Zurich, 22 February 2021 – The world is increasingly digital: On the one hand, this is evident in the rapid technological progress and the response of many companies to the Corona pandemic, which saw the digitalization of a large number of work and communication processes. On the other hand, it is apparent in the strong growth in online commerce. Already in 2018, the General Data Protection Regulation (GDPR), intended to guarantee Internet users sovereignty over their own data and its protection, entered into force in the EU. Switzerland is pursuing a similar goal with the revision of the Federal Data Protection Act (FADP) concluded in 2020. Against this backdrop, the discussion about introducing distinct digital identities – also called electronic identity or eID – is gaining greater traction. Nevis, the Swiss market leader in Identity and Access Management, explains the principle and presents an overview of the current situation.
Users leave behind digital identities for every online registration, and the average citizen is probably already finding it difficult to keep track of it all. Be it credit cards, mobile phones, online accounts, social media, or company accounts, the personal data of citizens is stored practically everywhere. Nevertheless, having a single digital identity makes it possible to maintain data sovereignty and gain a transparent overview. It functions as an online login and can be used e.g. for online public administration processes as well as for online shopping or to automate business processes.
Different countries, different digitalization concepts
As EU trailblazers, the citizens of Estonia already benefit from having distinct digital identities: whether they’re voting in political elections, paying taxes, or looking through their healthcare records – they can already do it all online. Now the European Union is following suit with its “Once Only” project. Starting in 2023, institutions and organizations in Europe will be able to reuse or share the data and documents that people have already provided to them transparently and securely.
A comparative analysis of the DACH region shows how differently citizens in individual countries use digital identities. In Germany, the eID (electronic identity) function for online identification cards has been automatically activated since 2017 and can be used with public authorities and companies who offer the service. However, the function is currently only activated for a quarter of all citizens and is used by just six percent. With its state eID, the country is committed to a specific technology. Austria, by contrast, only has the so-called mobile phone signature, a personal online signature. The eID (ID Austria) is currently only in its planning stages. In Switzerland, the eID law was passed by Parliament and will be voted on by the populace in a referendum on 7 March 2021. The Swiss model will be decided by a competition between different eID providers who will then be allowed to provide the login.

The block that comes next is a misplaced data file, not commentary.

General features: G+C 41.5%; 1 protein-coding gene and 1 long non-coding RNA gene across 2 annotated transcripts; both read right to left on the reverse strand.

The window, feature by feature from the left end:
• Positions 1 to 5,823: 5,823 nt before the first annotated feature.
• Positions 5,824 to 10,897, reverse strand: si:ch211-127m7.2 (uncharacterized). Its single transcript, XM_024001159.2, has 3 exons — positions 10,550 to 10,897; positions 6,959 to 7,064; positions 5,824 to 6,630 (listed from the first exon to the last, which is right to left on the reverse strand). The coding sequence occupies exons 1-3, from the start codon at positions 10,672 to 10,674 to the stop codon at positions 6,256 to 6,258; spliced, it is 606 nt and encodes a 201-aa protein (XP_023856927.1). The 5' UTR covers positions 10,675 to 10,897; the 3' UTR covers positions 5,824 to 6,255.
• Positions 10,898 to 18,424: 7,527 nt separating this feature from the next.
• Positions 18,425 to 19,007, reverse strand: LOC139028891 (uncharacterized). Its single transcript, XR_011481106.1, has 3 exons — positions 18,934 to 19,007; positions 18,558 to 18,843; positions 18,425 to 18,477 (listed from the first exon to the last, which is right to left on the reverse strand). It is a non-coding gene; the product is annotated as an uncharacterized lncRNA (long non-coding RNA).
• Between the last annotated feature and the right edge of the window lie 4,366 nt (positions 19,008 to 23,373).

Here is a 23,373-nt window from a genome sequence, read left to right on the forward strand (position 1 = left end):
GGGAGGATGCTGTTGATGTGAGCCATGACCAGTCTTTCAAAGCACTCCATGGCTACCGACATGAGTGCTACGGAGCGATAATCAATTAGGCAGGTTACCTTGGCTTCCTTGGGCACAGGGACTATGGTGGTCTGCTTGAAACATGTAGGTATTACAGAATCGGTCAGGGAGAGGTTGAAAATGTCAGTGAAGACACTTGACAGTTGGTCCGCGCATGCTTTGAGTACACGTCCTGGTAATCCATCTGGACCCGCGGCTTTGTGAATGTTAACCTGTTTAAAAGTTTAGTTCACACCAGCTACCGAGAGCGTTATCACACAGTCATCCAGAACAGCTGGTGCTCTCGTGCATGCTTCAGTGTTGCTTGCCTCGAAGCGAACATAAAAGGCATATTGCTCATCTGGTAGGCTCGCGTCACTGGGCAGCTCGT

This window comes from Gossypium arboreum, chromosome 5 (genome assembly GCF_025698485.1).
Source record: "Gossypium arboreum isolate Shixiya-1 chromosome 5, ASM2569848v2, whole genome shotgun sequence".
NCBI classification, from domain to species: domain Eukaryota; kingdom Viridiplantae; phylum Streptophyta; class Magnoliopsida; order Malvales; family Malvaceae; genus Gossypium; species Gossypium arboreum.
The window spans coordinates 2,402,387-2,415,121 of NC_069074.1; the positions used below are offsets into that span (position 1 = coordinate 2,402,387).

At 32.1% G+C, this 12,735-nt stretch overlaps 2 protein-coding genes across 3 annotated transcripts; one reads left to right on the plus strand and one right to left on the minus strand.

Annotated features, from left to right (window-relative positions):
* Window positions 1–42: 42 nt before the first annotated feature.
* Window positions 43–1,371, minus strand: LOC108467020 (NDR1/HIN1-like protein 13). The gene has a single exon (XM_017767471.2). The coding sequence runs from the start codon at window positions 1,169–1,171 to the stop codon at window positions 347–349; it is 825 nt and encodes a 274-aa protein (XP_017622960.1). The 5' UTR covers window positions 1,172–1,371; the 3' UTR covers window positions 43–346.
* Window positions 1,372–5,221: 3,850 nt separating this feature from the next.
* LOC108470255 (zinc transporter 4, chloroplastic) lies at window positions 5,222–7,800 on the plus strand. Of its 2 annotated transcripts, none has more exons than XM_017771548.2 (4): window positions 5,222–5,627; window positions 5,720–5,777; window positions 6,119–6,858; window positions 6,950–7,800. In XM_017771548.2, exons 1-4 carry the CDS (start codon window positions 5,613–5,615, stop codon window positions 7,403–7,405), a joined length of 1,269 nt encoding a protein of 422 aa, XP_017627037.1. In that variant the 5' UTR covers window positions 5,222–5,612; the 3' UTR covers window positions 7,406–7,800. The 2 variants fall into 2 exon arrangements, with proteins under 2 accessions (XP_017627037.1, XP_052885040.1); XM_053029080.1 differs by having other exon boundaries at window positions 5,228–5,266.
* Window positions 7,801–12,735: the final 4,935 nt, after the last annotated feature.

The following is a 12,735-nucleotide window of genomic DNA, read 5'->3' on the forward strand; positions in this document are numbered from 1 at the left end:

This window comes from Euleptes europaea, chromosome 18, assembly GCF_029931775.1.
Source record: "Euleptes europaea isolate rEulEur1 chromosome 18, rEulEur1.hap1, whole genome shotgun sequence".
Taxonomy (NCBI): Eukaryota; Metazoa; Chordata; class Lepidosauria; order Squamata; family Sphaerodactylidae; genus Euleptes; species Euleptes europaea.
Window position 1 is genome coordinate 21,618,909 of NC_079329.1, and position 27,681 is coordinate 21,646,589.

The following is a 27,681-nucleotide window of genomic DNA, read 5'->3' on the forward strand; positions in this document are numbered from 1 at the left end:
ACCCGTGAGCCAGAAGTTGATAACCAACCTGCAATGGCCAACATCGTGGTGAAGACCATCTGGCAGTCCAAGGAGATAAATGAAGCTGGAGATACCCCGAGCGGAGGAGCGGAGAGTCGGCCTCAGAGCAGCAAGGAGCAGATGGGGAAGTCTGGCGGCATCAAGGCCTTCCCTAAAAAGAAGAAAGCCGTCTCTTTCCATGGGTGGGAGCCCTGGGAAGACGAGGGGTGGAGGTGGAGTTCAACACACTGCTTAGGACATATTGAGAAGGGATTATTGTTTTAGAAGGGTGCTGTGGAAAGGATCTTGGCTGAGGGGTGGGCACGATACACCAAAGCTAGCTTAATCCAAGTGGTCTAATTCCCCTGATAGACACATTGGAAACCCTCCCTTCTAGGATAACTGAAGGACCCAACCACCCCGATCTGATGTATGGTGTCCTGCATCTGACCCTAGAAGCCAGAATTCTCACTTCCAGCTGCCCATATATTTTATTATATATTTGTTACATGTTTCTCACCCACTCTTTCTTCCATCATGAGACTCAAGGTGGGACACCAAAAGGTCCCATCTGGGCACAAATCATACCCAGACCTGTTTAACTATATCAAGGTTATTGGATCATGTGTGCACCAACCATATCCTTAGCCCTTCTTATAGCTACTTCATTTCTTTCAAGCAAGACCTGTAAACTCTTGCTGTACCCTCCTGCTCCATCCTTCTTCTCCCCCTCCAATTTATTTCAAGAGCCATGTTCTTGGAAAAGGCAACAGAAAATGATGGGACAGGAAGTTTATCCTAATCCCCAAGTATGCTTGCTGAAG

Expertise in digital identity protection
Many GDPR and FADP data minimization and consent demands can be met with a good Identity and Access Management – and for applications in a large variety of industries from banking and eCommerce to healthcare and government to insurance. This involves an identity provider managing the available identity attributes and making access decisions on behalf of the online service. Data collection is strictly limited to the legal framework: citizens can be certain that their data is centrally and securely managed. Companies gain planning security since they can unequivocally verify their customers while simultaneously not collecting any more data than is allowed. “The concept of an eID is one of the most interesting models for user-friendly protection of personal data”, explains Stephan Schweizer, CEO of Nevis. “With our CIAM platform, companies can unequivocally, effectively, and with legal certainty guarantee that everyone who logs in is indeed the person they claim to be.”
Nevis develops security solutions for the digital world of tomorrow. Its portfolio encompasses passwordless logins, which are intuitive to use and offer optimal protection for user data. Nevis is the market leader for Identity and Access Management in Switzerland and secures over 80 percent of all online banking transactions. Public authorities, leading service providers, and industrial enterprises worldwide rely on Nevis solutions. The authentication specialist has locations in Switzerland, Germany, and Hungary.
LEWIS Communications GmbH
Ingo Geisler, email@example.com